Starting about a month ago, I began taking Janey down to the cellar with me while I do laundry. This was partly out of the desperation of looking for activities within the house we could do. To keep Janey interested, I told her she was going to do the laundry all by herself.
Of course, I didn't really expect her to do the laundry, but that first time, I led her through the steps. And as so often happens, she surprised the heck out of me. First I told her we needed to clean the lint screen in the dryer. She immediately pulled it out, cleared the lint, threw it away and put the screen back. I think she had maybe seen me do that once, years before. Then we took out the dry clothes, and she tossed them in the basket. I put the wet clothes on the dryer door, and she pushed them all in. Then I told her to close the door, which she did. The door to the dryer always needs an extra push to stay closed, and she, without me telling her to, gave it that extra push. Just to see what happened, I told her to turn the timer and turn on the dryer. I had to help a little with the timer, although she knew right where it was and the direction to turn it. I had to help not at all with turning the dryer on, even though that involves pushing on another dial that doesn't look like a button.
Then the wash---she tossed in the clothes I gave her. I poured the detergent in the cap, and she confidently pulled out the detergent holder. I gave her the cap and she poured the detergent in without spilling, and shut the lid. I wasn't even that surprised when I told her to start the washer, which involves pushing two different buttons in the order. Absolutely right, first try.
The whole laundry routine, along with other areas where I've lately been observing Janey's level of competence, has made me think a lot about something. I was reading something a few weeks ago which mentioned a family with a child with intellectual disabilities. Instinctively, I thought to myself "Wow. That must be tough" And then I realized what I thought. Because, of course, our family falls into the same category as that family. Or I would have said so, for many years.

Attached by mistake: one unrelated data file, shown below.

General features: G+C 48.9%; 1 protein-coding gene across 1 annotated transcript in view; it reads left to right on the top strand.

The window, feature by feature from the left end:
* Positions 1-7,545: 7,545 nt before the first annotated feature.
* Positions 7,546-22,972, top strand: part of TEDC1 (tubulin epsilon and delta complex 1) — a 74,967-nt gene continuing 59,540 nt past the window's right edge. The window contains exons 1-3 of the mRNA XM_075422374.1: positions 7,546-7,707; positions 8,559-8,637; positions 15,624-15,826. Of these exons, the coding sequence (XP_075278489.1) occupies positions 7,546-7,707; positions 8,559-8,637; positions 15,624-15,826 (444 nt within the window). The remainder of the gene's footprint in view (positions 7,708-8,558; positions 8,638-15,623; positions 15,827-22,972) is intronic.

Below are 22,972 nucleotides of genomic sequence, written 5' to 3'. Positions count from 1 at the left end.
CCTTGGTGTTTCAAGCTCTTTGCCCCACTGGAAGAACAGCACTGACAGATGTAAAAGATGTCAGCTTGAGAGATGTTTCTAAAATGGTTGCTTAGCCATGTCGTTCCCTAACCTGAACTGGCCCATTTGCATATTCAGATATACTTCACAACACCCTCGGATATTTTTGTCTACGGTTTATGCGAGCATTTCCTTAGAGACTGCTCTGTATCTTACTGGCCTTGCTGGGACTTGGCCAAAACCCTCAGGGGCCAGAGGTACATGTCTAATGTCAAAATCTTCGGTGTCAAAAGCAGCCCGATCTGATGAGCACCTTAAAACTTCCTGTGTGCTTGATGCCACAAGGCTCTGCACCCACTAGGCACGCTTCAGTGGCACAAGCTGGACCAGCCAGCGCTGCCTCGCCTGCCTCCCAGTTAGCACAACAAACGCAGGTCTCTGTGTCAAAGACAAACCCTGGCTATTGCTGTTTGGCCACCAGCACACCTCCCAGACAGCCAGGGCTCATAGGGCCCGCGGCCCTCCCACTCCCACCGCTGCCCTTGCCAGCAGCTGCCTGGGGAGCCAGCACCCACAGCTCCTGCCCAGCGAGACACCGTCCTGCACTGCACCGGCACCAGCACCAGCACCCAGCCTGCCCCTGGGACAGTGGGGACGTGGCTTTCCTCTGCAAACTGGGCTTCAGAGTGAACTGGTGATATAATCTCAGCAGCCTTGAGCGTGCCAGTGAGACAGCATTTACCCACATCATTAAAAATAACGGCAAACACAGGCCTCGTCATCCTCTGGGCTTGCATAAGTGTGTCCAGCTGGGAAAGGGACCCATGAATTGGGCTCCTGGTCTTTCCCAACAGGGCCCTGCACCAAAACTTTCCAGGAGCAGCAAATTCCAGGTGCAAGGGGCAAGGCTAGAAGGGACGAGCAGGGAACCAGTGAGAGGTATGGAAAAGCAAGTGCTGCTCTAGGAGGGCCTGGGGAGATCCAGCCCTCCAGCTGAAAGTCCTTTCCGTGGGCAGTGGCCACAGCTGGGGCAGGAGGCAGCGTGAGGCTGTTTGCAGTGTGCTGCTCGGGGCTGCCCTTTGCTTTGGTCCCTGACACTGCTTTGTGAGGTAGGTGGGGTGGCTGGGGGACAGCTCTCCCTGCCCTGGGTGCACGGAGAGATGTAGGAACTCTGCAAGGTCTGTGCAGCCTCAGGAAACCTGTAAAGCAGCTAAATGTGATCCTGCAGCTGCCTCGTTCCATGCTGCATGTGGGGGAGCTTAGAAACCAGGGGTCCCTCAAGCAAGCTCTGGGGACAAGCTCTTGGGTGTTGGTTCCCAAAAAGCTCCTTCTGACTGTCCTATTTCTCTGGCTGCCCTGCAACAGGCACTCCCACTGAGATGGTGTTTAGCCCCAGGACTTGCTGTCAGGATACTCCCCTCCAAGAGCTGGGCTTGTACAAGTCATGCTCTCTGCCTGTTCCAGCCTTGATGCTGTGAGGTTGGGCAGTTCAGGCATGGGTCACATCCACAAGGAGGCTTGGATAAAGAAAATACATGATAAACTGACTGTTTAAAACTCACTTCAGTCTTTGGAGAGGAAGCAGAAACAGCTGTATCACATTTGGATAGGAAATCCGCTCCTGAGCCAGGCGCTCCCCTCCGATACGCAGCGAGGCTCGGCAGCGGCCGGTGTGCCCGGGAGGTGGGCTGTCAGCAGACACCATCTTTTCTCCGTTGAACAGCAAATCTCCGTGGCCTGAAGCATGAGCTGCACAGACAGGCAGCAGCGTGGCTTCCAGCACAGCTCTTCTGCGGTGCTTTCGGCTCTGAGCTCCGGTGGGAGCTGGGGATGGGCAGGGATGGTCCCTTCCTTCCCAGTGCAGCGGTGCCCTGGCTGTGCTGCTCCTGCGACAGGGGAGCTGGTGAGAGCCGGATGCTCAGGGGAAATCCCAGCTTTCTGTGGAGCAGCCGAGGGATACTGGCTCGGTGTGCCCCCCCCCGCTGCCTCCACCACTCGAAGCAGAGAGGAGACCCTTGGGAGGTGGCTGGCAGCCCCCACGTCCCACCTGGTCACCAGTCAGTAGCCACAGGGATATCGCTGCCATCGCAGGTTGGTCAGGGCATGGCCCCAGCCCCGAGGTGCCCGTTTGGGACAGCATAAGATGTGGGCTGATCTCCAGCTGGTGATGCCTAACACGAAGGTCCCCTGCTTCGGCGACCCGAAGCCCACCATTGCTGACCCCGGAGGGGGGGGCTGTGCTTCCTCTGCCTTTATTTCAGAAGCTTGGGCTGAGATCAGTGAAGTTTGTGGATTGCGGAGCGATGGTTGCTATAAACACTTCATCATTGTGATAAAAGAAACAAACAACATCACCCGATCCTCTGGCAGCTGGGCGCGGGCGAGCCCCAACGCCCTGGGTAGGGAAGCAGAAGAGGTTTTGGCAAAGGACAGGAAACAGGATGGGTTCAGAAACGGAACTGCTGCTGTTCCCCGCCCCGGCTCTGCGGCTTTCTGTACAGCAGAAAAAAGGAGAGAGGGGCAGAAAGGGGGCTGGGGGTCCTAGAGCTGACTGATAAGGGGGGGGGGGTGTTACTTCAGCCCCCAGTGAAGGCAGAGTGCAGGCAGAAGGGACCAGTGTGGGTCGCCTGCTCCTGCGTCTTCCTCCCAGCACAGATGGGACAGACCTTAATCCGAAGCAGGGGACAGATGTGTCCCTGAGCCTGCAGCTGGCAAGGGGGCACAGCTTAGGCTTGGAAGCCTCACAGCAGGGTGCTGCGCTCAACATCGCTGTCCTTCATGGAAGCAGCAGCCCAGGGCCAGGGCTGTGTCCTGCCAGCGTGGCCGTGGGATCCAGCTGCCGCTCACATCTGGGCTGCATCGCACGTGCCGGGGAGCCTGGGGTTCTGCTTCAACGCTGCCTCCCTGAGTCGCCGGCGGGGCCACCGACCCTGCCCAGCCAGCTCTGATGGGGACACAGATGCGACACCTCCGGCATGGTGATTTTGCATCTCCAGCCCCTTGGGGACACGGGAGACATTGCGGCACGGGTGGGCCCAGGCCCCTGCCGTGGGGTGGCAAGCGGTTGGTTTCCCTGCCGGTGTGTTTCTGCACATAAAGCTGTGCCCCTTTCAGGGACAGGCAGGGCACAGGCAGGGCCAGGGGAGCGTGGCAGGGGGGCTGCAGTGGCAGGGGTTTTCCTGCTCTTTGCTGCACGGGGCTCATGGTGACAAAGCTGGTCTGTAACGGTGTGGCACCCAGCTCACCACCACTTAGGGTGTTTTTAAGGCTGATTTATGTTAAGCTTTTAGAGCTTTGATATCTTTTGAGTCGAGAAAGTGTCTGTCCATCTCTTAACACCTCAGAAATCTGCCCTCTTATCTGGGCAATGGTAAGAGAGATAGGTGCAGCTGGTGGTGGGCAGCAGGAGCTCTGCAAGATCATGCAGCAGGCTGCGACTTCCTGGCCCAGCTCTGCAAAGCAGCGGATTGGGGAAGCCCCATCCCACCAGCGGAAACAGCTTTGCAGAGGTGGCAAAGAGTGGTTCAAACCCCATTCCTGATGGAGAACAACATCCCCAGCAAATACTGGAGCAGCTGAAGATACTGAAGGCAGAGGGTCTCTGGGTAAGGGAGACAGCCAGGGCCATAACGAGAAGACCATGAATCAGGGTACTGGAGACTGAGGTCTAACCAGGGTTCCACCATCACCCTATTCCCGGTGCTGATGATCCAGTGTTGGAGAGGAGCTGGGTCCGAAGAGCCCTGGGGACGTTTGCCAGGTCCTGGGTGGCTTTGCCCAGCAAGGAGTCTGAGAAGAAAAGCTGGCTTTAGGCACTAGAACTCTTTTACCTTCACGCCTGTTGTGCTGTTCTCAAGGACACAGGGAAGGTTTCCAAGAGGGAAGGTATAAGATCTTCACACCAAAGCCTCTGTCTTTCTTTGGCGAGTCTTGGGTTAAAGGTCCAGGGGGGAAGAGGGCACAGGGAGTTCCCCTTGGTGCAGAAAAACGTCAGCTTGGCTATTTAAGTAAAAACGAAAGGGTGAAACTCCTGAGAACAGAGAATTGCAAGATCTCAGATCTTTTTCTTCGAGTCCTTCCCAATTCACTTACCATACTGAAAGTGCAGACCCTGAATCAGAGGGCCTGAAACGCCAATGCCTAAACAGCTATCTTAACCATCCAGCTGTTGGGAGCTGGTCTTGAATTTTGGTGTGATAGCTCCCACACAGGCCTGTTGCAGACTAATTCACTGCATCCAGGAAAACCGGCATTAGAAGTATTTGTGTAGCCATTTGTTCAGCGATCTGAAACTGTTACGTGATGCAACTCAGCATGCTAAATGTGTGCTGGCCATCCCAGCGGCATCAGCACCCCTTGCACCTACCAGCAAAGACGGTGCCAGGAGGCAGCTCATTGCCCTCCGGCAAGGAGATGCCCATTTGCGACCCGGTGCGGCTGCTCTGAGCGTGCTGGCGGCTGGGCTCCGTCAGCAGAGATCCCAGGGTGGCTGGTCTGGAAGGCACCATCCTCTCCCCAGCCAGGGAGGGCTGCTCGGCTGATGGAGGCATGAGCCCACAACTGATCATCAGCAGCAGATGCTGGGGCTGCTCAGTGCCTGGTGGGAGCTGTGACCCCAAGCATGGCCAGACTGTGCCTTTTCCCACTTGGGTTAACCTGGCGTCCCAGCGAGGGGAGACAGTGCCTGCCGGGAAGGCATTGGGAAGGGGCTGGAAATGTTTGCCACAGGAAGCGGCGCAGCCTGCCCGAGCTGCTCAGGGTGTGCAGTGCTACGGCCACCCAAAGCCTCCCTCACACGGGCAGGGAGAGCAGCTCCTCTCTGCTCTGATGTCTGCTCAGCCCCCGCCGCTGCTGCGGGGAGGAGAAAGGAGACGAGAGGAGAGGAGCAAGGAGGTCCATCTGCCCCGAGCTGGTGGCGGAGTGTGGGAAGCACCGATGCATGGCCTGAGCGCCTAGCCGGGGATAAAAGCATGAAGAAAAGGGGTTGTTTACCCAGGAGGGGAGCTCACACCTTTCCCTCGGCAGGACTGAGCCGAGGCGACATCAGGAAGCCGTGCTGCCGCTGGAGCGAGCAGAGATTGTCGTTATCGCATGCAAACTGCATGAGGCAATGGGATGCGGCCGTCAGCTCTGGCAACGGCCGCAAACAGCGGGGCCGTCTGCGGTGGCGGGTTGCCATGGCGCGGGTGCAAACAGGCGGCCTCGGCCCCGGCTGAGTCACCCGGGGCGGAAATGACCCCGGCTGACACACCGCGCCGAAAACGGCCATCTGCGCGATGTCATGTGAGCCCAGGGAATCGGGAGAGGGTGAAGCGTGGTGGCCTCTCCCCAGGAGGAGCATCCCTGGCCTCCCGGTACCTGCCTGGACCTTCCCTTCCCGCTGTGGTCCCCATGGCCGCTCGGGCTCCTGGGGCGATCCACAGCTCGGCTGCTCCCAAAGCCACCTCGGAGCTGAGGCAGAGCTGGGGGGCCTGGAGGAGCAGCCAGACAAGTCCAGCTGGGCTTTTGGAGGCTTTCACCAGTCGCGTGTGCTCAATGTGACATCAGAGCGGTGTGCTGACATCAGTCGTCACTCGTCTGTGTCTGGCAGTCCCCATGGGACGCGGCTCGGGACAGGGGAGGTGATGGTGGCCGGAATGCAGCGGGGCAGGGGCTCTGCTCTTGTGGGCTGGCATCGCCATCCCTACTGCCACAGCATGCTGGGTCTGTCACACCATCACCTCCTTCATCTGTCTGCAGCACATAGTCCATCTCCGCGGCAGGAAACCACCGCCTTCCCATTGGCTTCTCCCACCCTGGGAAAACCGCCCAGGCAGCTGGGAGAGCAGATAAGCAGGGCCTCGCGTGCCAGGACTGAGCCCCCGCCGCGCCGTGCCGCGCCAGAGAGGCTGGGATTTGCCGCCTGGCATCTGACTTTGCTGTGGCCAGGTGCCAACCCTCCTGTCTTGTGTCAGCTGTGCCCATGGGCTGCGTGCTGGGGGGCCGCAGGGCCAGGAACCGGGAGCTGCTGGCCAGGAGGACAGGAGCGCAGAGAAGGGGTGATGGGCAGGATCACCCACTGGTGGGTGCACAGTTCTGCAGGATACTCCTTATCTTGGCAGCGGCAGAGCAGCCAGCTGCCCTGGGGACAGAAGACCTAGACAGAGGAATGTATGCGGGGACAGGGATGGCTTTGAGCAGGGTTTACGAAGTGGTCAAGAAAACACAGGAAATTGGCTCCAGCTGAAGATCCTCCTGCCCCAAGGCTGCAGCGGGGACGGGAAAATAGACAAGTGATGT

I realized after that reading and thought that I no longer think of Janey as intellectually disabled. I'm not living in a dream world. I know that she would and has scored extremely low on IQ tests, that by any academic standard you threw at her, she is in the severely intellectually disabled category. But that's not how I think of her. I think of her as...well, Janey. I think of her as a person with strengths and weakness. I think of her, often, as a bit of a mystery. I can't say what's in her head, but the little hints she gives us make me think there's much going on there, much we are not privy to.
I'm not saying this to tell anyone else what they should think, about Janey or more, about their own children. It took me 16 years to get to this way of thinking. I would hear about and agree with the idea of assuming competence, but I didn't truly mentally buy into it. I don't know if I still would word what I feel just that way. I would say more...we don't know. We don't know what Janey knows, what she thinks, what she's capable. But actually, when I think about it, that results in kind of the same thing. We don't know what she can do, so we need to give her a chance to show us. We need to keep in mind she's always watching us and listening to us. She must have observed the heck out of me doing laundry, at the very least, and I'm quite sure there are hundreds of other routines and ideas and conversations she's much more aware of that is visible at first glance.
I've got some more thoughts on this subject, and on other surprise ways Janey has shown us what she knows. I'm still planning on a blog entry da day for this week, so stay tuned for more tomorrow!